Volatility makes Asia 'opportunistic' rather than 'core'

The high risk profile of Asian infrastructure makes it more of an opportunistic play for pensions rather than core, according to a speaker at the Infrastructure Investor: Asia forum in Singapore. There is also confusion about some funds' investment mandates.

The Asian infrastructure investment market is blighted by a mismatch between institutional investors' expectations of fund managers and what those fund managers are capable of delivering, according to panellists speaking on the second day of PEI Media's Infrastructure Investor: Asia forum in Singapore.
 
Hans-Martin Aerts, head of infrastructure Asia in the Hong Kong office of APG Asset Management, which manages €250 billion of Dutch pension assets, said there was “a bit of a contradiction” in Asia whereby “GPs promise high teens returns and LPs expect them to deliver on those returns while also expecting them to invest in core infrastructure. But the only way they can make those returns is to do greenfield and growth capital deals where the uncertainty is much higher.”

Against a background of increasing calls for greater pension investment in infrastructure, Aerts pointed out that Asian infrastructure does not fit the same mould as in the developed world: “Greenfield investment doesn't give long-term, stable yield,” he said. “Revenues have a high level of uncertainty. Furthermore, you have a higher risk profile in areas like transparency and in the legal, political and regulatory frameworks. The higher level of volatility makes it [exposure to Asian infrastructure] more of an opportunistic play rather than a core infrastructure play.” He said that while APG's focus was on core infrastructure, it will also invest opportunistically to achieve diversification and to enhance the overall return of the infrastructure portfolio.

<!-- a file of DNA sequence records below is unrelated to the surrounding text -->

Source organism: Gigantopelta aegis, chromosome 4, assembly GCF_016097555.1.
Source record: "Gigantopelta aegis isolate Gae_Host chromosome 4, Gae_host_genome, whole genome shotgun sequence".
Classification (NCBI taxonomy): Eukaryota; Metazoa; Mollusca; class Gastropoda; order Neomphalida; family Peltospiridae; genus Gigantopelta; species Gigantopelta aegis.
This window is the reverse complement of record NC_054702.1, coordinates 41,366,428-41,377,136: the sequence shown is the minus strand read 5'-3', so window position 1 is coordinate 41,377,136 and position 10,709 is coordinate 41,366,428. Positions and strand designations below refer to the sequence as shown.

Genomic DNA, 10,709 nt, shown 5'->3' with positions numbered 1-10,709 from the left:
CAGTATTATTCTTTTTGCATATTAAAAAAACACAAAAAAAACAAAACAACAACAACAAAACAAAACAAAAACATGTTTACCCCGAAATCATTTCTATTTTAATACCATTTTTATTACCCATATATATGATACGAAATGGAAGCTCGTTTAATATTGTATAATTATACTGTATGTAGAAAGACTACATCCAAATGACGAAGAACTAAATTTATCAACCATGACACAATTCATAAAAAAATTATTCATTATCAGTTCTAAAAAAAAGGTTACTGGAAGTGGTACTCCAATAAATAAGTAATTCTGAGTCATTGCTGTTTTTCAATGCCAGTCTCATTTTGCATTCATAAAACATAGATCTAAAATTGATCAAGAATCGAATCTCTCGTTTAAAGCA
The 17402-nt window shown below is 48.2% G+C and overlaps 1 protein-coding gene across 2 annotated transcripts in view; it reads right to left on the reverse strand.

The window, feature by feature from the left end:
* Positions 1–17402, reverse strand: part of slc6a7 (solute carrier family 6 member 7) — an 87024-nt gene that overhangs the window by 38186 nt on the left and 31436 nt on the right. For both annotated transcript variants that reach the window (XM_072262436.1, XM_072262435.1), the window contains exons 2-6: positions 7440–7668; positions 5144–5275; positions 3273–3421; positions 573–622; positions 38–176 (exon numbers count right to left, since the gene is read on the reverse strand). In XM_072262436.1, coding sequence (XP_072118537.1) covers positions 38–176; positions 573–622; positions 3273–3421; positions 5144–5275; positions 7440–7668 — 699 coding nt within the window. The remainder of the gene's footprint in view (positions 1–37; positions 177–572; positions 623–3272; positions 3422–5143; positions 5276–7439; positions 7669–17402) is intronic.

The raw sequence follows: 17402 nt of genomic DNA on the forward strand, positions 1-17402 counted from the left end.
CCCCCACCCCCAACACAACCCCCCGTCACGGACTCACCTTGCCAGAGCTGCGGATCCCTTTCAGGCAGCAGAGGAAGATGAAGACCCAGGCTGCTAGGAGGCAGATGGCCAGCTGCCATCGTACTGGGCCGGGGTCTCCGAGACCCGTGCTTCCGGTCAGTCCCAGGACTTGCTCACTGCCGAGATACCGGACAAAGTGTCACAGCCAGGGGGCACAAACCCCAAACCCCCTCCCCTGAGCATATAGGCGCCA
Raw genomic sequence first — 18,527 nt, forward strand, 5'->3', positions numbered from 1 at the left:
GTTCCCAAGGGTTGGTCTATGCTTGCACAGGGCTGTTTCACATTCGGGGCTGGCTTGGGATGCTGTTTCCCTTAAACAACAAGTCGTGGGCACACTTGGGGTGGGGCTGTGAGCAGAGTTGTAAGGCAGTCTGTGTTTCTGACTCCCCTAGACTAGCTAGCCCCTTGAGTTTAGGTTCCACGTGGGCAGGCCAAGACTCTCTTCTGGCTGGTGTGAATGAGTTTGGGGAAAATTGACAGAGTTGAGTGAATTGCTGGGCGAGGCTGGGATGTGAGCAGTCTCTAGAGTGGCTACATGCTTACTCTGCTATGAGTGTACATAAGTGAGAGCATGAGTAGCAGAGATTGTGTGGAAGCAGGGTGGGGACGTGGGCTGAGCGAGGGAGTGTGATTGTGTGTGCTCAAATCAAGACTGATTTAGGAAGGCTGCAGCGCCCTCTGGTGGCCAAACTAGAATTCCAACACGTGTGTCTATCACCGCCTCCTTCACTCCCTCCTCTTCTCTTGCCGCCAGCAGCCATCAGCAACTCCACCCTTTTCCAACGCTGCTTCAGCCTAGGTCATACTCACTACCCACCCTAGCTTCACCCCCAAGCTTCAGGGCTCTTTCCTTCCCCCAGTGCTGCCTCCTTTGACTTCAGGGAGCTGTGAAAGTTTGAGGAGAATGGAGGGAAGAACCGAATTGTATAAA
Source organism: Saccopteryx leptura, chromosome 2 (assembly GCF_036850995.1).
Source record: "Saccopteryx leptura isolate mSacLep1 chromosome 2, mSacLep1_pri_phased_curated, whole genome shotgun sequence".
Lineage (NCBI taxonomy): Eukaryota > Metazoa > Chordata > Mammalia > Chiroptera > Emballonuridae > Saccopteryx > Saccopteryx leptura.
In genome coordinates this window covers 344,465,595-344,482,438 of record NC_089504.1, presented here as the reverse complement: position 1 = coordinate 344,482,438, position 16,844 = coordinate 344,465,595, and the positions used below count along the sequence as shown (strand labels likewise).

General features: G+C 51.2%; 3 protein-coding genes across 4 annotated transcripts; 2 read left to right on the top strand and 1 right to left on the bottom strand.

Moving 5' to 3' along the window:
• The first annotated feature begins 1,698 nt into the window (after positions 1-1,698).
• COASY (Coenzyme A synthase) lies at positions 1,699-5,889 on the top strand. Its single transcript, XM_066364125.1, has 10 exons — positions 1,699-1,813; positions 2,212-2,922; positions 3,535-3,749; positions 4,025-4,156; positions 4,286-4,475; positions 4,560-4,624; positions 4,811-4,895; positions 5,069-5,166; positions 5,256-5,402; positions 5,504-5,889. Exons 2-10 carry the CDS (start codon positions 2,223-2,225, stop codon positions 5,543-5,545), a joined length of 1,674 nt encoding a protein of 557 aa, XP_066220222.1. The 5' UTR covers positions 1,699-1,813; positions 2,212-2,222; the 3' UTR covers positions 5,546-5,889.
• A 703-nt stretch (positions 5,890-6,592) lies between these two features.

Ben Haan, assistant vice president of private infrastructure at alternative investment firm Partners Group in Sydney, said a further difficulty for investors in Asian infrastructure was the blurring of funds' investment boundaries into areas such as real estate, private equity and 'related resources'. “Funds need to stick to true infrastructure; that's what we want,” he said.  
 
Haan highlighted other areas of concern, such as the need to closely examine manager incentivisation given that most Asian infrastructure funds are sponsored; and the requirement to look hard at the credibility of target returns given a tendency to over-promise. With reference to India, he pointed to the sheer volume of new funds in the market – and that not all of these will be viable. “In Asia there is so much flux, and in India in particular there are a lot of managers who have never raised money. We don't want to waste time and due diligence on funds where there's no prospect of the capital being raised.”
 
Haan added that the secondaries market had proved fruitful recently for Partners Group, whose target allocation for Asian infrastructure is 15 to 20 percent of its global total. He said the firm has acquired two positions in favoured Asian funds from distressed sellers at discounts of up to 30 percent – with a third in the pipeline.
 
He also said that the valuation of developed world infrastructure assets in Partners Group's portfolio had shown a greater uptick this year than its Asian assets. This was in contrast to the prior outperformance of Asian assets.